Re-interpreting some common objections to three transgenic applications: GM foods, xenotransplantation and germ line gene modification (GLGM)
- Lucy Carter
- Transgenic Research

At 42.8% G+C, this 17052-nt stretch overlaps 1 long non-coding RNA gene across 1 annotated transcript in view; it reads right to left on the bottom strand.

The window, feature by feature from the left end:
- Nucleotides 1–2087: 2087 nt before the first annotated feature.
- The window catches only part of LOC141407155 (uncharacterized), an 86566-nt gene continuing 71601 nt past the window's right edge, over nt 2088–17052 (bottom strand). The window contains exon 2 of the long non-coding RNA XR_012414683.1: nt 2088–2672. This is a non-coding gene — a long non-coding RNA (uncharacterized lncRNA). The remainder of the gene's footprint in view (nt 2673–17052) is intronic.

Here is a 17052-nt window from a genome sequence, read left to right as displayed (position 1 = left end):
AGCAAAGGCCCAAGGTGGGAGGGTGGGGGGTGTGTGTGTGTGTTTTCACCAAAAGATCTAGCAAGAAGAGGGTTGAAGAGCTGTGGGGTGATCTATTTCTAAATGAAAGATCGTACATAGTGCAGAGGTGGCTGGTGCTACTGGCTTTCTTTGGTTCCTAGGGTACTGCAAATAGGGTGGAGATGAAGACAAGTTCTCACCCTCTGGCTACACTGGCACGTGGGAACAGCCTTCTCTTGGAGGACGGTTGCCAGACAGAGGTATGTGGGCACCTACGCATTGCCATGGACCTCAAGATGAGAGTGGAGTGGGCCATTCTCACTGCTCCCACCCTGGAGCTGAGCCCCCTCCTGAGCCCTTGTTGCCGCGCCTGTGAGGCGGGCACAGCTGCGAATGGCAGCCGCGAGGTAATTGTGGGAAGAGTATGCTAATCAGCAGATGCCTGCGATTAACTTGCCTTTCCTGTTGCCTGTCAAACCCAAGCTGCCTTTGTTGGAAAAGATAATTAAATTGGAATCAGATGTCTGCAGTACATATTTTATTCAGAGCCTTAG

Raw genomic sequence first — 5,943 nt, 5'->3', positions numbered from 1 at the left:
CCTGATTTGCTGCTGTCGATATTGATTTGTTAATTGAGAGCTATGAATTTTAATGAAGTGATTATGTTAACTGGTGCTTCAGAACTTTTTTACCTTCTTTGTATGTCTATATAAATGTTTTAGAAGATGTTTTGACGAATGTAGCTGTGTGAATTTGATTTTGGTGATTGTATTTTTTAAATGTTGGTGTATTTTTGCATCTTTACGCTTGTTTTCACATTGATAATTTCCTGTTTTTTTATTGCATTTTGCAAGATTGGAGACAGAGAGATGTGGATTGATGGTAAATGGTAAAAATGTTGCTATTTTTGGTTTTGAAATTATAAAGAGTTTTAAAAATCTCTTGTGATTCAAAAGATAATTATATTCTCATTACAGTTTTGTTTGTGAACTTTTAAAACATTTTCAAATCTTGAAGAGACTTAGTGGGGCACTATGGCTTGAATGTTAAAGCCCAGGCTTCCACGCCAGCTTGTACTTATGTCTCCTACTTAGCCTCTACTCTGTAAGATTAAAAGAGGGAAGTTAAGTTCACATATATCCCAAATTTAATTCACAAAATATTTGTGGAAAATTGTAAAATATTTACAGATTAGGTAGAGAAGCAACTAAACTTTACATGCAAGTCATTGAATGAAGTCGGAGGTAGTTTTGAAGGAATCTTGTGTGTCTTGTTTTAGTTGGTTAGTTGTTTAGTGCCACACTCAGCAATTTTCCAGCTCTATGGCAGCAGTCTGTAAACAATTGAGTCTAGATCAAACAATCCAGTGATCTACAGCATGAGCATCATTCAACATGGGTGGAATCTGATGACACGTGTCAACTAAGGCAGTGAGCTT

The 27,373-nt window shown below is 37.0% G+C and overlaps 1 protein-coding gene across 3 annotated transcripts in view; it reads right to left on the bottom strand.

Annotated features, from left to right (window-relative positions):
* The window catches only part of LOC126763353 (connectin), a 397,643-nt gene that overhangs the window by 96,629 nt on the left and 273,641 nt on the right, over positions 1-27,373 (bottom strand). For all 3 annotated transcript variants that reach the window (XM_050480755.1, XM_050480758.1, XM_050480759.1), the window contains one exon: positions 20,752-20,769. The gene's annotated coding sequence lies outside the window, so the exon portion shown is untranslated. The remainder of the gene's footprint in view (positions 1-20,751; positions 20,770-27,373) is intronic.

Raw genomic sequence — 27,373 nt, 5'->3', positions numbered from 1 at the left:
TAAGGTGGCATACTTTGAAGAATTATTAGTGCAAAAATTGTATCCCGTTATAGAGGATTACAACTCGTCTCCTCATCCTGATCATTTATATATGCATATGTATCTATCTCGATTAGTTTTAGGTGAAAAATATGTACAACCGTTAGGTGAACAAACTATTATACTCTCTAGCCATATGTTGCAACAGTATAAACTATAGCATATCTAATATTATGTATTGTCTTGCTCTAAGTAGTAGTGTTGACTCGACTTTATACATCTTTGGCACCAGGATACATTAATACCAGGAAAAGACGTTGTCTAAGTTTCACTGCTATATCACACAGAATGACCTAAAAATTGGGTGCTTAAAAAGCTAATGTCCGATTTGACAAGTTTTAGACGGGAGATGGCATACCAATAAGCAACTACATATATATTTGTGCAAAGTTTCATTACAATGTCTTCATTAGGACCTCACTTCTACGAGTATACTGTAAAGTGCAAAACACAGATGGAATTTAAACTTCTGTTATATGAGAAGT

Improving Nature? is guided by a simple set of premises t h a t the science o f genetic engineering is essential to discussing its ethics and, moreover, that a coherent set o f ethical principles cannot be developed solely from scientific comprehension. This stance is sensible, if not selfevident, in the examination o f any new technology. 3 The authors, Michael Reiss, a biologist at Cambridge University, and Roger Straughan, a moral philosopher at the University of Reading, would seem an apropos pair to tackle genetic engineering 4 from this integrdted science and ethics approach. But while each contributes hear t i lyto introducing the science o f genetic engineering and philosophical ethics as separate topics, their resulting application o f this hybrid method is generally too cursor~ to be useful.